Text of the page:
Learn How EMTs & Paramedics Identify, Treat and Care for Patients with Hypothermia
EMTs and Paramedics must be aware of and prepared to deal with hypothermia. In the United States, mild and treatable hypothermia is one of the most common emergencies for EMTs & Paramedics. Yet over 1,000 people die from extreme cases yearly. Hypothermia is most common in demographics that do not have the means to obtain proper heating during winter, such as the homeless. As an EMT, low body temperature is a condition that you will undoubtedly encounter, and you will need to be prepared to treat it.
To help you prepare for this emergency as an EMS professional, we will look at what hypothermia is, the most common causes, the symptoms, when a patient should seek help, the proper treatments, and the ideal equipment needed to treat hypothermia.
Click here if you’d like to find how to become an EMT.
What Is Hypothermia?
Hypothermia is a severe medical condition where the body loses heat faster than it creates. The average resting body temperature is 98.6 ºF (37C), and if the body’s core temperature goes below 95 ºF, then hypothermia occurs. As the body temperature stays below 95 ºF or continues to drop, the body will start to shut down nonvital organs to keep the core warm. Left untreated, the vital organs will shut down, leading to cardiac arrest and death.
What Are The Causes and Symptoms of Hypothermia?
Hypothermia is typically caused when a person has prolonged exposure to an extremely cold environment for an extended period. In frigid temperatures, hypothermia can occur within a few minutes. However, it can also happen when a person is exposed to mildly cold conditions, such as water below 70°F (21°C). Cold water can be a very common and deadly cause of hypothermia as water can quickly channel heat away from the body. The best defense against hypothermia in a cold environment is limiting the amount of exposed skin.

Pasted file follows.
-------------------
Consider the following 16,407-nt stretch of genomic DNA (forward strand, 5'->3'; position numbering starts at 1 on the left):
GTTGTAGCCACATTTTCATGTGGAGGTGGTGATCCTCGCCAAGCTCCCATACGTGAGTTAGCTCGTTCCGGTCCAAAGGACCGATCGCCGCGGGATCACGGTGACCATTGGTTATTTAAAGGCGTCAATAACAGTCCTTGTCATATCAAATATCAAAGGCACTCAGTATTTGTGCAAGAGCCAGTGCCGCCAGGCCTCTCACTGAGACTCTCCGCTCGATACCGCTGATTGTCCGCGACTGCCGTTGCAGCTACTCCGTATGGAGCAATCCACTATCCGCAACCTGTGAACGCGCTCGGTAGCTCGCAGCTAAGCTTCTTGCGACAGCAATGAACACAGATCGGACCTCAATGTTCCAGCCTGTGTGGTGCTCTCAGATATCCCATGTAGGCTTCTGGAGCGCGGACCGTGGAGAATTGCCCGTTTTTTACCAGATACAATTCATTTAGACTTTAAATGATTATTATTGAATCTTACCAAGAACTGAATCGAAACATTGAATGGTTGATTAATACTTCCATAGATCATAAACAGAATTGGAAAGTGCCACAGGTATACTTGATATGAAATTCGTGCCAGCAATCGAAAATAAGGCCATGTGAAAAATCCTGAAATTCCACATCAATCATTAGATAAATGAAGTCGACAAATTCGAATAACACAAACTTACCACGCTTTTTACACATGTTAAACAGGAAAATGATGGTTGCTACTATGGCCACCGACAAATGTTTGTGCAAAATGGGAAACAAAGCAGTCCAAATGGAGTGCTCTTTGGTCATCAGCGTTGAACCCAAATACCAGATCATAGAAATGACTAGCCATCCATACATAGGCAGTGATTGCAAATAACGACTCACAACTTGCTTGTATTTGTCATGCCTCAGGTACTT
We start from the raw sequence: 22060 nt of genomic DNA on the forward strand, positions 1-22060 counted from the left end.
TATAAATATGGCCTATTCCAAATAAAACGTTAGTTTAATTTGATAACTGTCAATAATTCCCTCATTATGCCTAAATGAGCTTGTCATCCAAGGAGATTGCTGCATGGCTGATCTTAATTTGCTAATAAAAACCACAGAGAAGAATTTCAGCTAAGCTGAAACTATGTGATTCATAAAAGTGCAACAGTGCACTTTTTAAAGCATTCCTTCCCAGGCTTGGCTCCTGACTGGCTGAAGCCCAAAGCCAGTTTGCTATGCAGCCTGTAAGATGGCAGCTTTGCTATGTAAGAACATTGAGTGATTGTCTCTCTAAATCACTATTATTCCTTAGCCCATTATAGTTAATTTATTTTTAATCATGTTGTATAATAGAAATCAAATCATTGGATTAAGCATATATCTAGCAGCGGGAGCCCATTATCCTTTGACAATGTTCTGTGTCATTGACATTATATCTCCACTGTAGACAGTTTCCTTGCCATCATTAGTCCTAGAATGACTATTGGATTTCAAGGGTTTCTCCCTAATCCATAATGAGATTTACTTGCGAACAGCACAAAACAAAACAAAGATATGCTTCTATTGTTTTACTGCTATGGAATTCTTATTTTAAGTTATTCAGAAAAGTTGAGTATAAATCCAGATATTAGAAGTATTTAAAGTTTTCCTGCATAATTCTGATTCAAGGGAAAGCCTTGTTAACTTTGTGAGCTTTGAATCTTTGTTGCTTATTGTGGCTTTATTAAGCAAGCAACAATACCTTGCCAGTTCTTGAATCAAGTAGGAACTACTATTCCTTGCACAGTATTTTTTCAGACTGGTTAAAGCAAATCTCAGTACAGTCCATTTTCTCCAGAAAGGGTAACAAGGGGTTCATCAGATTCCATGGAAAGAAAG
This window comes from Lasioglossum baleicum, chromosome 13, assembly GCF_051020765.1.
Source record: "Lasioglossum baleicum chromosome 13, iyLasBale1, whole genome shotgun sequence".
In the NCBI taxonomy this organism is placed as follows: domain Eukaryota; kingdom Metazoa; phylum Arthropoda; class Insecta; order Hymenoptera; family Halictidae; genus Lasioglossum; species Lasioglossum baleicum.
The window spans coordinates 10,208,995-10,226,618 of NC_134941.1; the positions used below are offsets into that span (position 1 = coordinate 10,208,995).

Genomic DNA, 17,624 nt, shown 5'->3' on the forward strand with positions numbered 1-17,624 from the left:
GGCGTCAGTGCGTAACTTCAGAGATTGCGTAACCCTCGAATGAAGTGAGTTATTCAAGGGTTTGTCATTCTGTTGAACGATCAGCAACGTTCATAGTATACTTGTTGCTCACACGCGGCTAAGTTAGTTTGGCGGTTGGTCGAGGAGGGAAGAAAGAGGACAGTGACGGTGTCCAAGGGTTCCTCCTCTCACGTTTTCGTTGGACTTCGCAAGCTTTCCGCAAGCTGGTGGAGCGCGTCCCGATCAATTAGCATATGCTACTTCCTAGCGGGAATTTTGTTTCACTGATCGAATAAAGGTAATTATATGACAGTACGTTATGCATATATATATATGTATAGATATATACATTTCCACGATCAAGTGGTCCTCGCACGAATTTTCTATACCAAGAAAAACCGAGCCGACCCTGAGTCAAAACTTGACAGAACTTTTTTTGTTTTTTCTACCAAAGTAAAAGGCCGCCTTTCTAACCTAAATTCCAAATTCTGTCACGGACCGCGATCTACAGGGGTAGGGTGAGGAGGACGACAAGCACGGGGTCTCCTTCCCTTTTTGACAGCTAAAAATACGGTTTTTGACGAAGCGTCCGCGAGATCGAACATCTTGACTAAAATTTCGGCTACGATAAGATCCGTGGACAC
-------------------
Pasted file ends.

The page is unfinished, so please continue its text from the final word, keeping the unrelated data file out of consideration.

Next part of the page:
When to Call 911
Hypothermia is easily identified; however, the severity of hypothermia can be more challenging to ascertain. The most effective way to gauge the severity of a person’s hypothermia is to check their mental status. Even in the early stages, patients can become confused or unresponsive. In the later stages of hypothermia, the patient may begin to take off clothes which increases the rate of heat loss. This is referred to as paradoxical undressing, typically occurring during moderate and severe hypothermia, as the person becomes further disoriented and confused.
As hypothermia becomes more serious, it can become challenging to gauge vital signs. Check blood glucose levels, as shivering can cause glucose to be used more rapidly. When checking the patient’s pulse, it is critical to be thorough and take time. The body’s lowered temperature causes vasoconstriction, making the pulse less pronounced and harder to detect. Take 30 seconds to a minute to find the pulse.